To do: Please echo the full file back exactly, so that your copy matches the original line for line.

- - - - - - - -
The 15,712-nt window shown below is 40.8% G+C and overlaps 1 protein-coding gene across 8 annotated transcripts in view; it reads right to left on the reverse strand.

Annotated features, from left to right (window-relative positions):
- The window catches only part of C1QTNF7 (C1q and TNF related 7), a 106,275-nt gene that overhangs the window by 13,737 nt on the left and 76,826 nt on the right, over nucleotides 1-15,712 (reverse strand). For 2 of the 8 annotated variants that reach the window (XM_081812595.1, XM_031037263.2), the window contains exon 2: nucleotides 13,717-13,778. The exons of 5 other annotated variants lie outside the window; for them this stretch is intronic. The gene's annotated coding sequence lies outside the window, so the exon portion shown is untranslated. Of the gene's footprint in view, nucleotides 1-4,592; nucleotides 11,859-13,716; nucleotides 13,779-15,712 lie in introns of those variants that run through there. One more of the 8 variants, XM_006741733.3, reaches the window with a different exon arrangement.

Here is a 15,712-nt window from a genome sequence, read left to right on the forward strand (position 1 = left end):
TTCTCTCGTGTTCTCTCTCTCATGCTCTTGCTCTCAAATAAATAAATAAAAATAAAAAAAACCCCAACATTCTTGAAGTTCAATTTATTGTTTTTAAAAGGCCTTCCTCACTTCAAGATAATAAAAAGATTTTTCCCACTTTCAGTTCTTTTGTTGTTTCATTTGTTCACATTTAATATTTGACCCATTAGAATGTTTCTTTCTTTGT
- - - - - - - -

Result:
The 15,712-nt window shown below is 40.8% G+C and overlaps 1 protein-coding gene across 8 annotated transcripts in view; it reads right to left on the reverse strand.

Annotated features, from left to right (window-relative positions):
- The window catches only part of C1QTNF7 (C1q and TNF related 7), a 106,275-nt gene that overhangs the window by 13,737 nt on the left and 76,826 nt on the right, over nucleotides 1-15,712 (reverse strand). For 2 of the 8 annotated variants that reach the window (XM_081812595.1, XM_031037263.2), the window contains exon 2: nucleotides 13,717-13,778. The exons of 5 other annotated variants lie outside the window; for them this stretch is intronic. The gene's annotated coding sequence lies outside the window, so the exon portion shown is untranslated. Of the gene's footprint in view, nucleotides 1-4,592; nucleotides 11,859-13,716; nucleotides 13,779-15,712 lie in introns of those variants that run through there. One more of the 8 variants, XM_006741733.3, reaches the window with a different exon arrangement.

Here is a 15,712-nt window from a genome sequence, read left to right on the forward strand (position 1 = left end):
TTCTCTCGTGTTCTCTCTCTCATGCTCTTGCTCTCAAATAAATAAATAAAAATAAAAAAAACCCCAACATTCTTGAAGTTCAATTTATTGTTTTTAAAAGGCCTTCCTCACTTCAAGATAATAAAAAGATTTTTCCCACTTTCAGTTCTTTTGTTGTTTCATTTGTTCACATTTAATATTTGACCCATTAGAATGTTTCTTTCTTTGT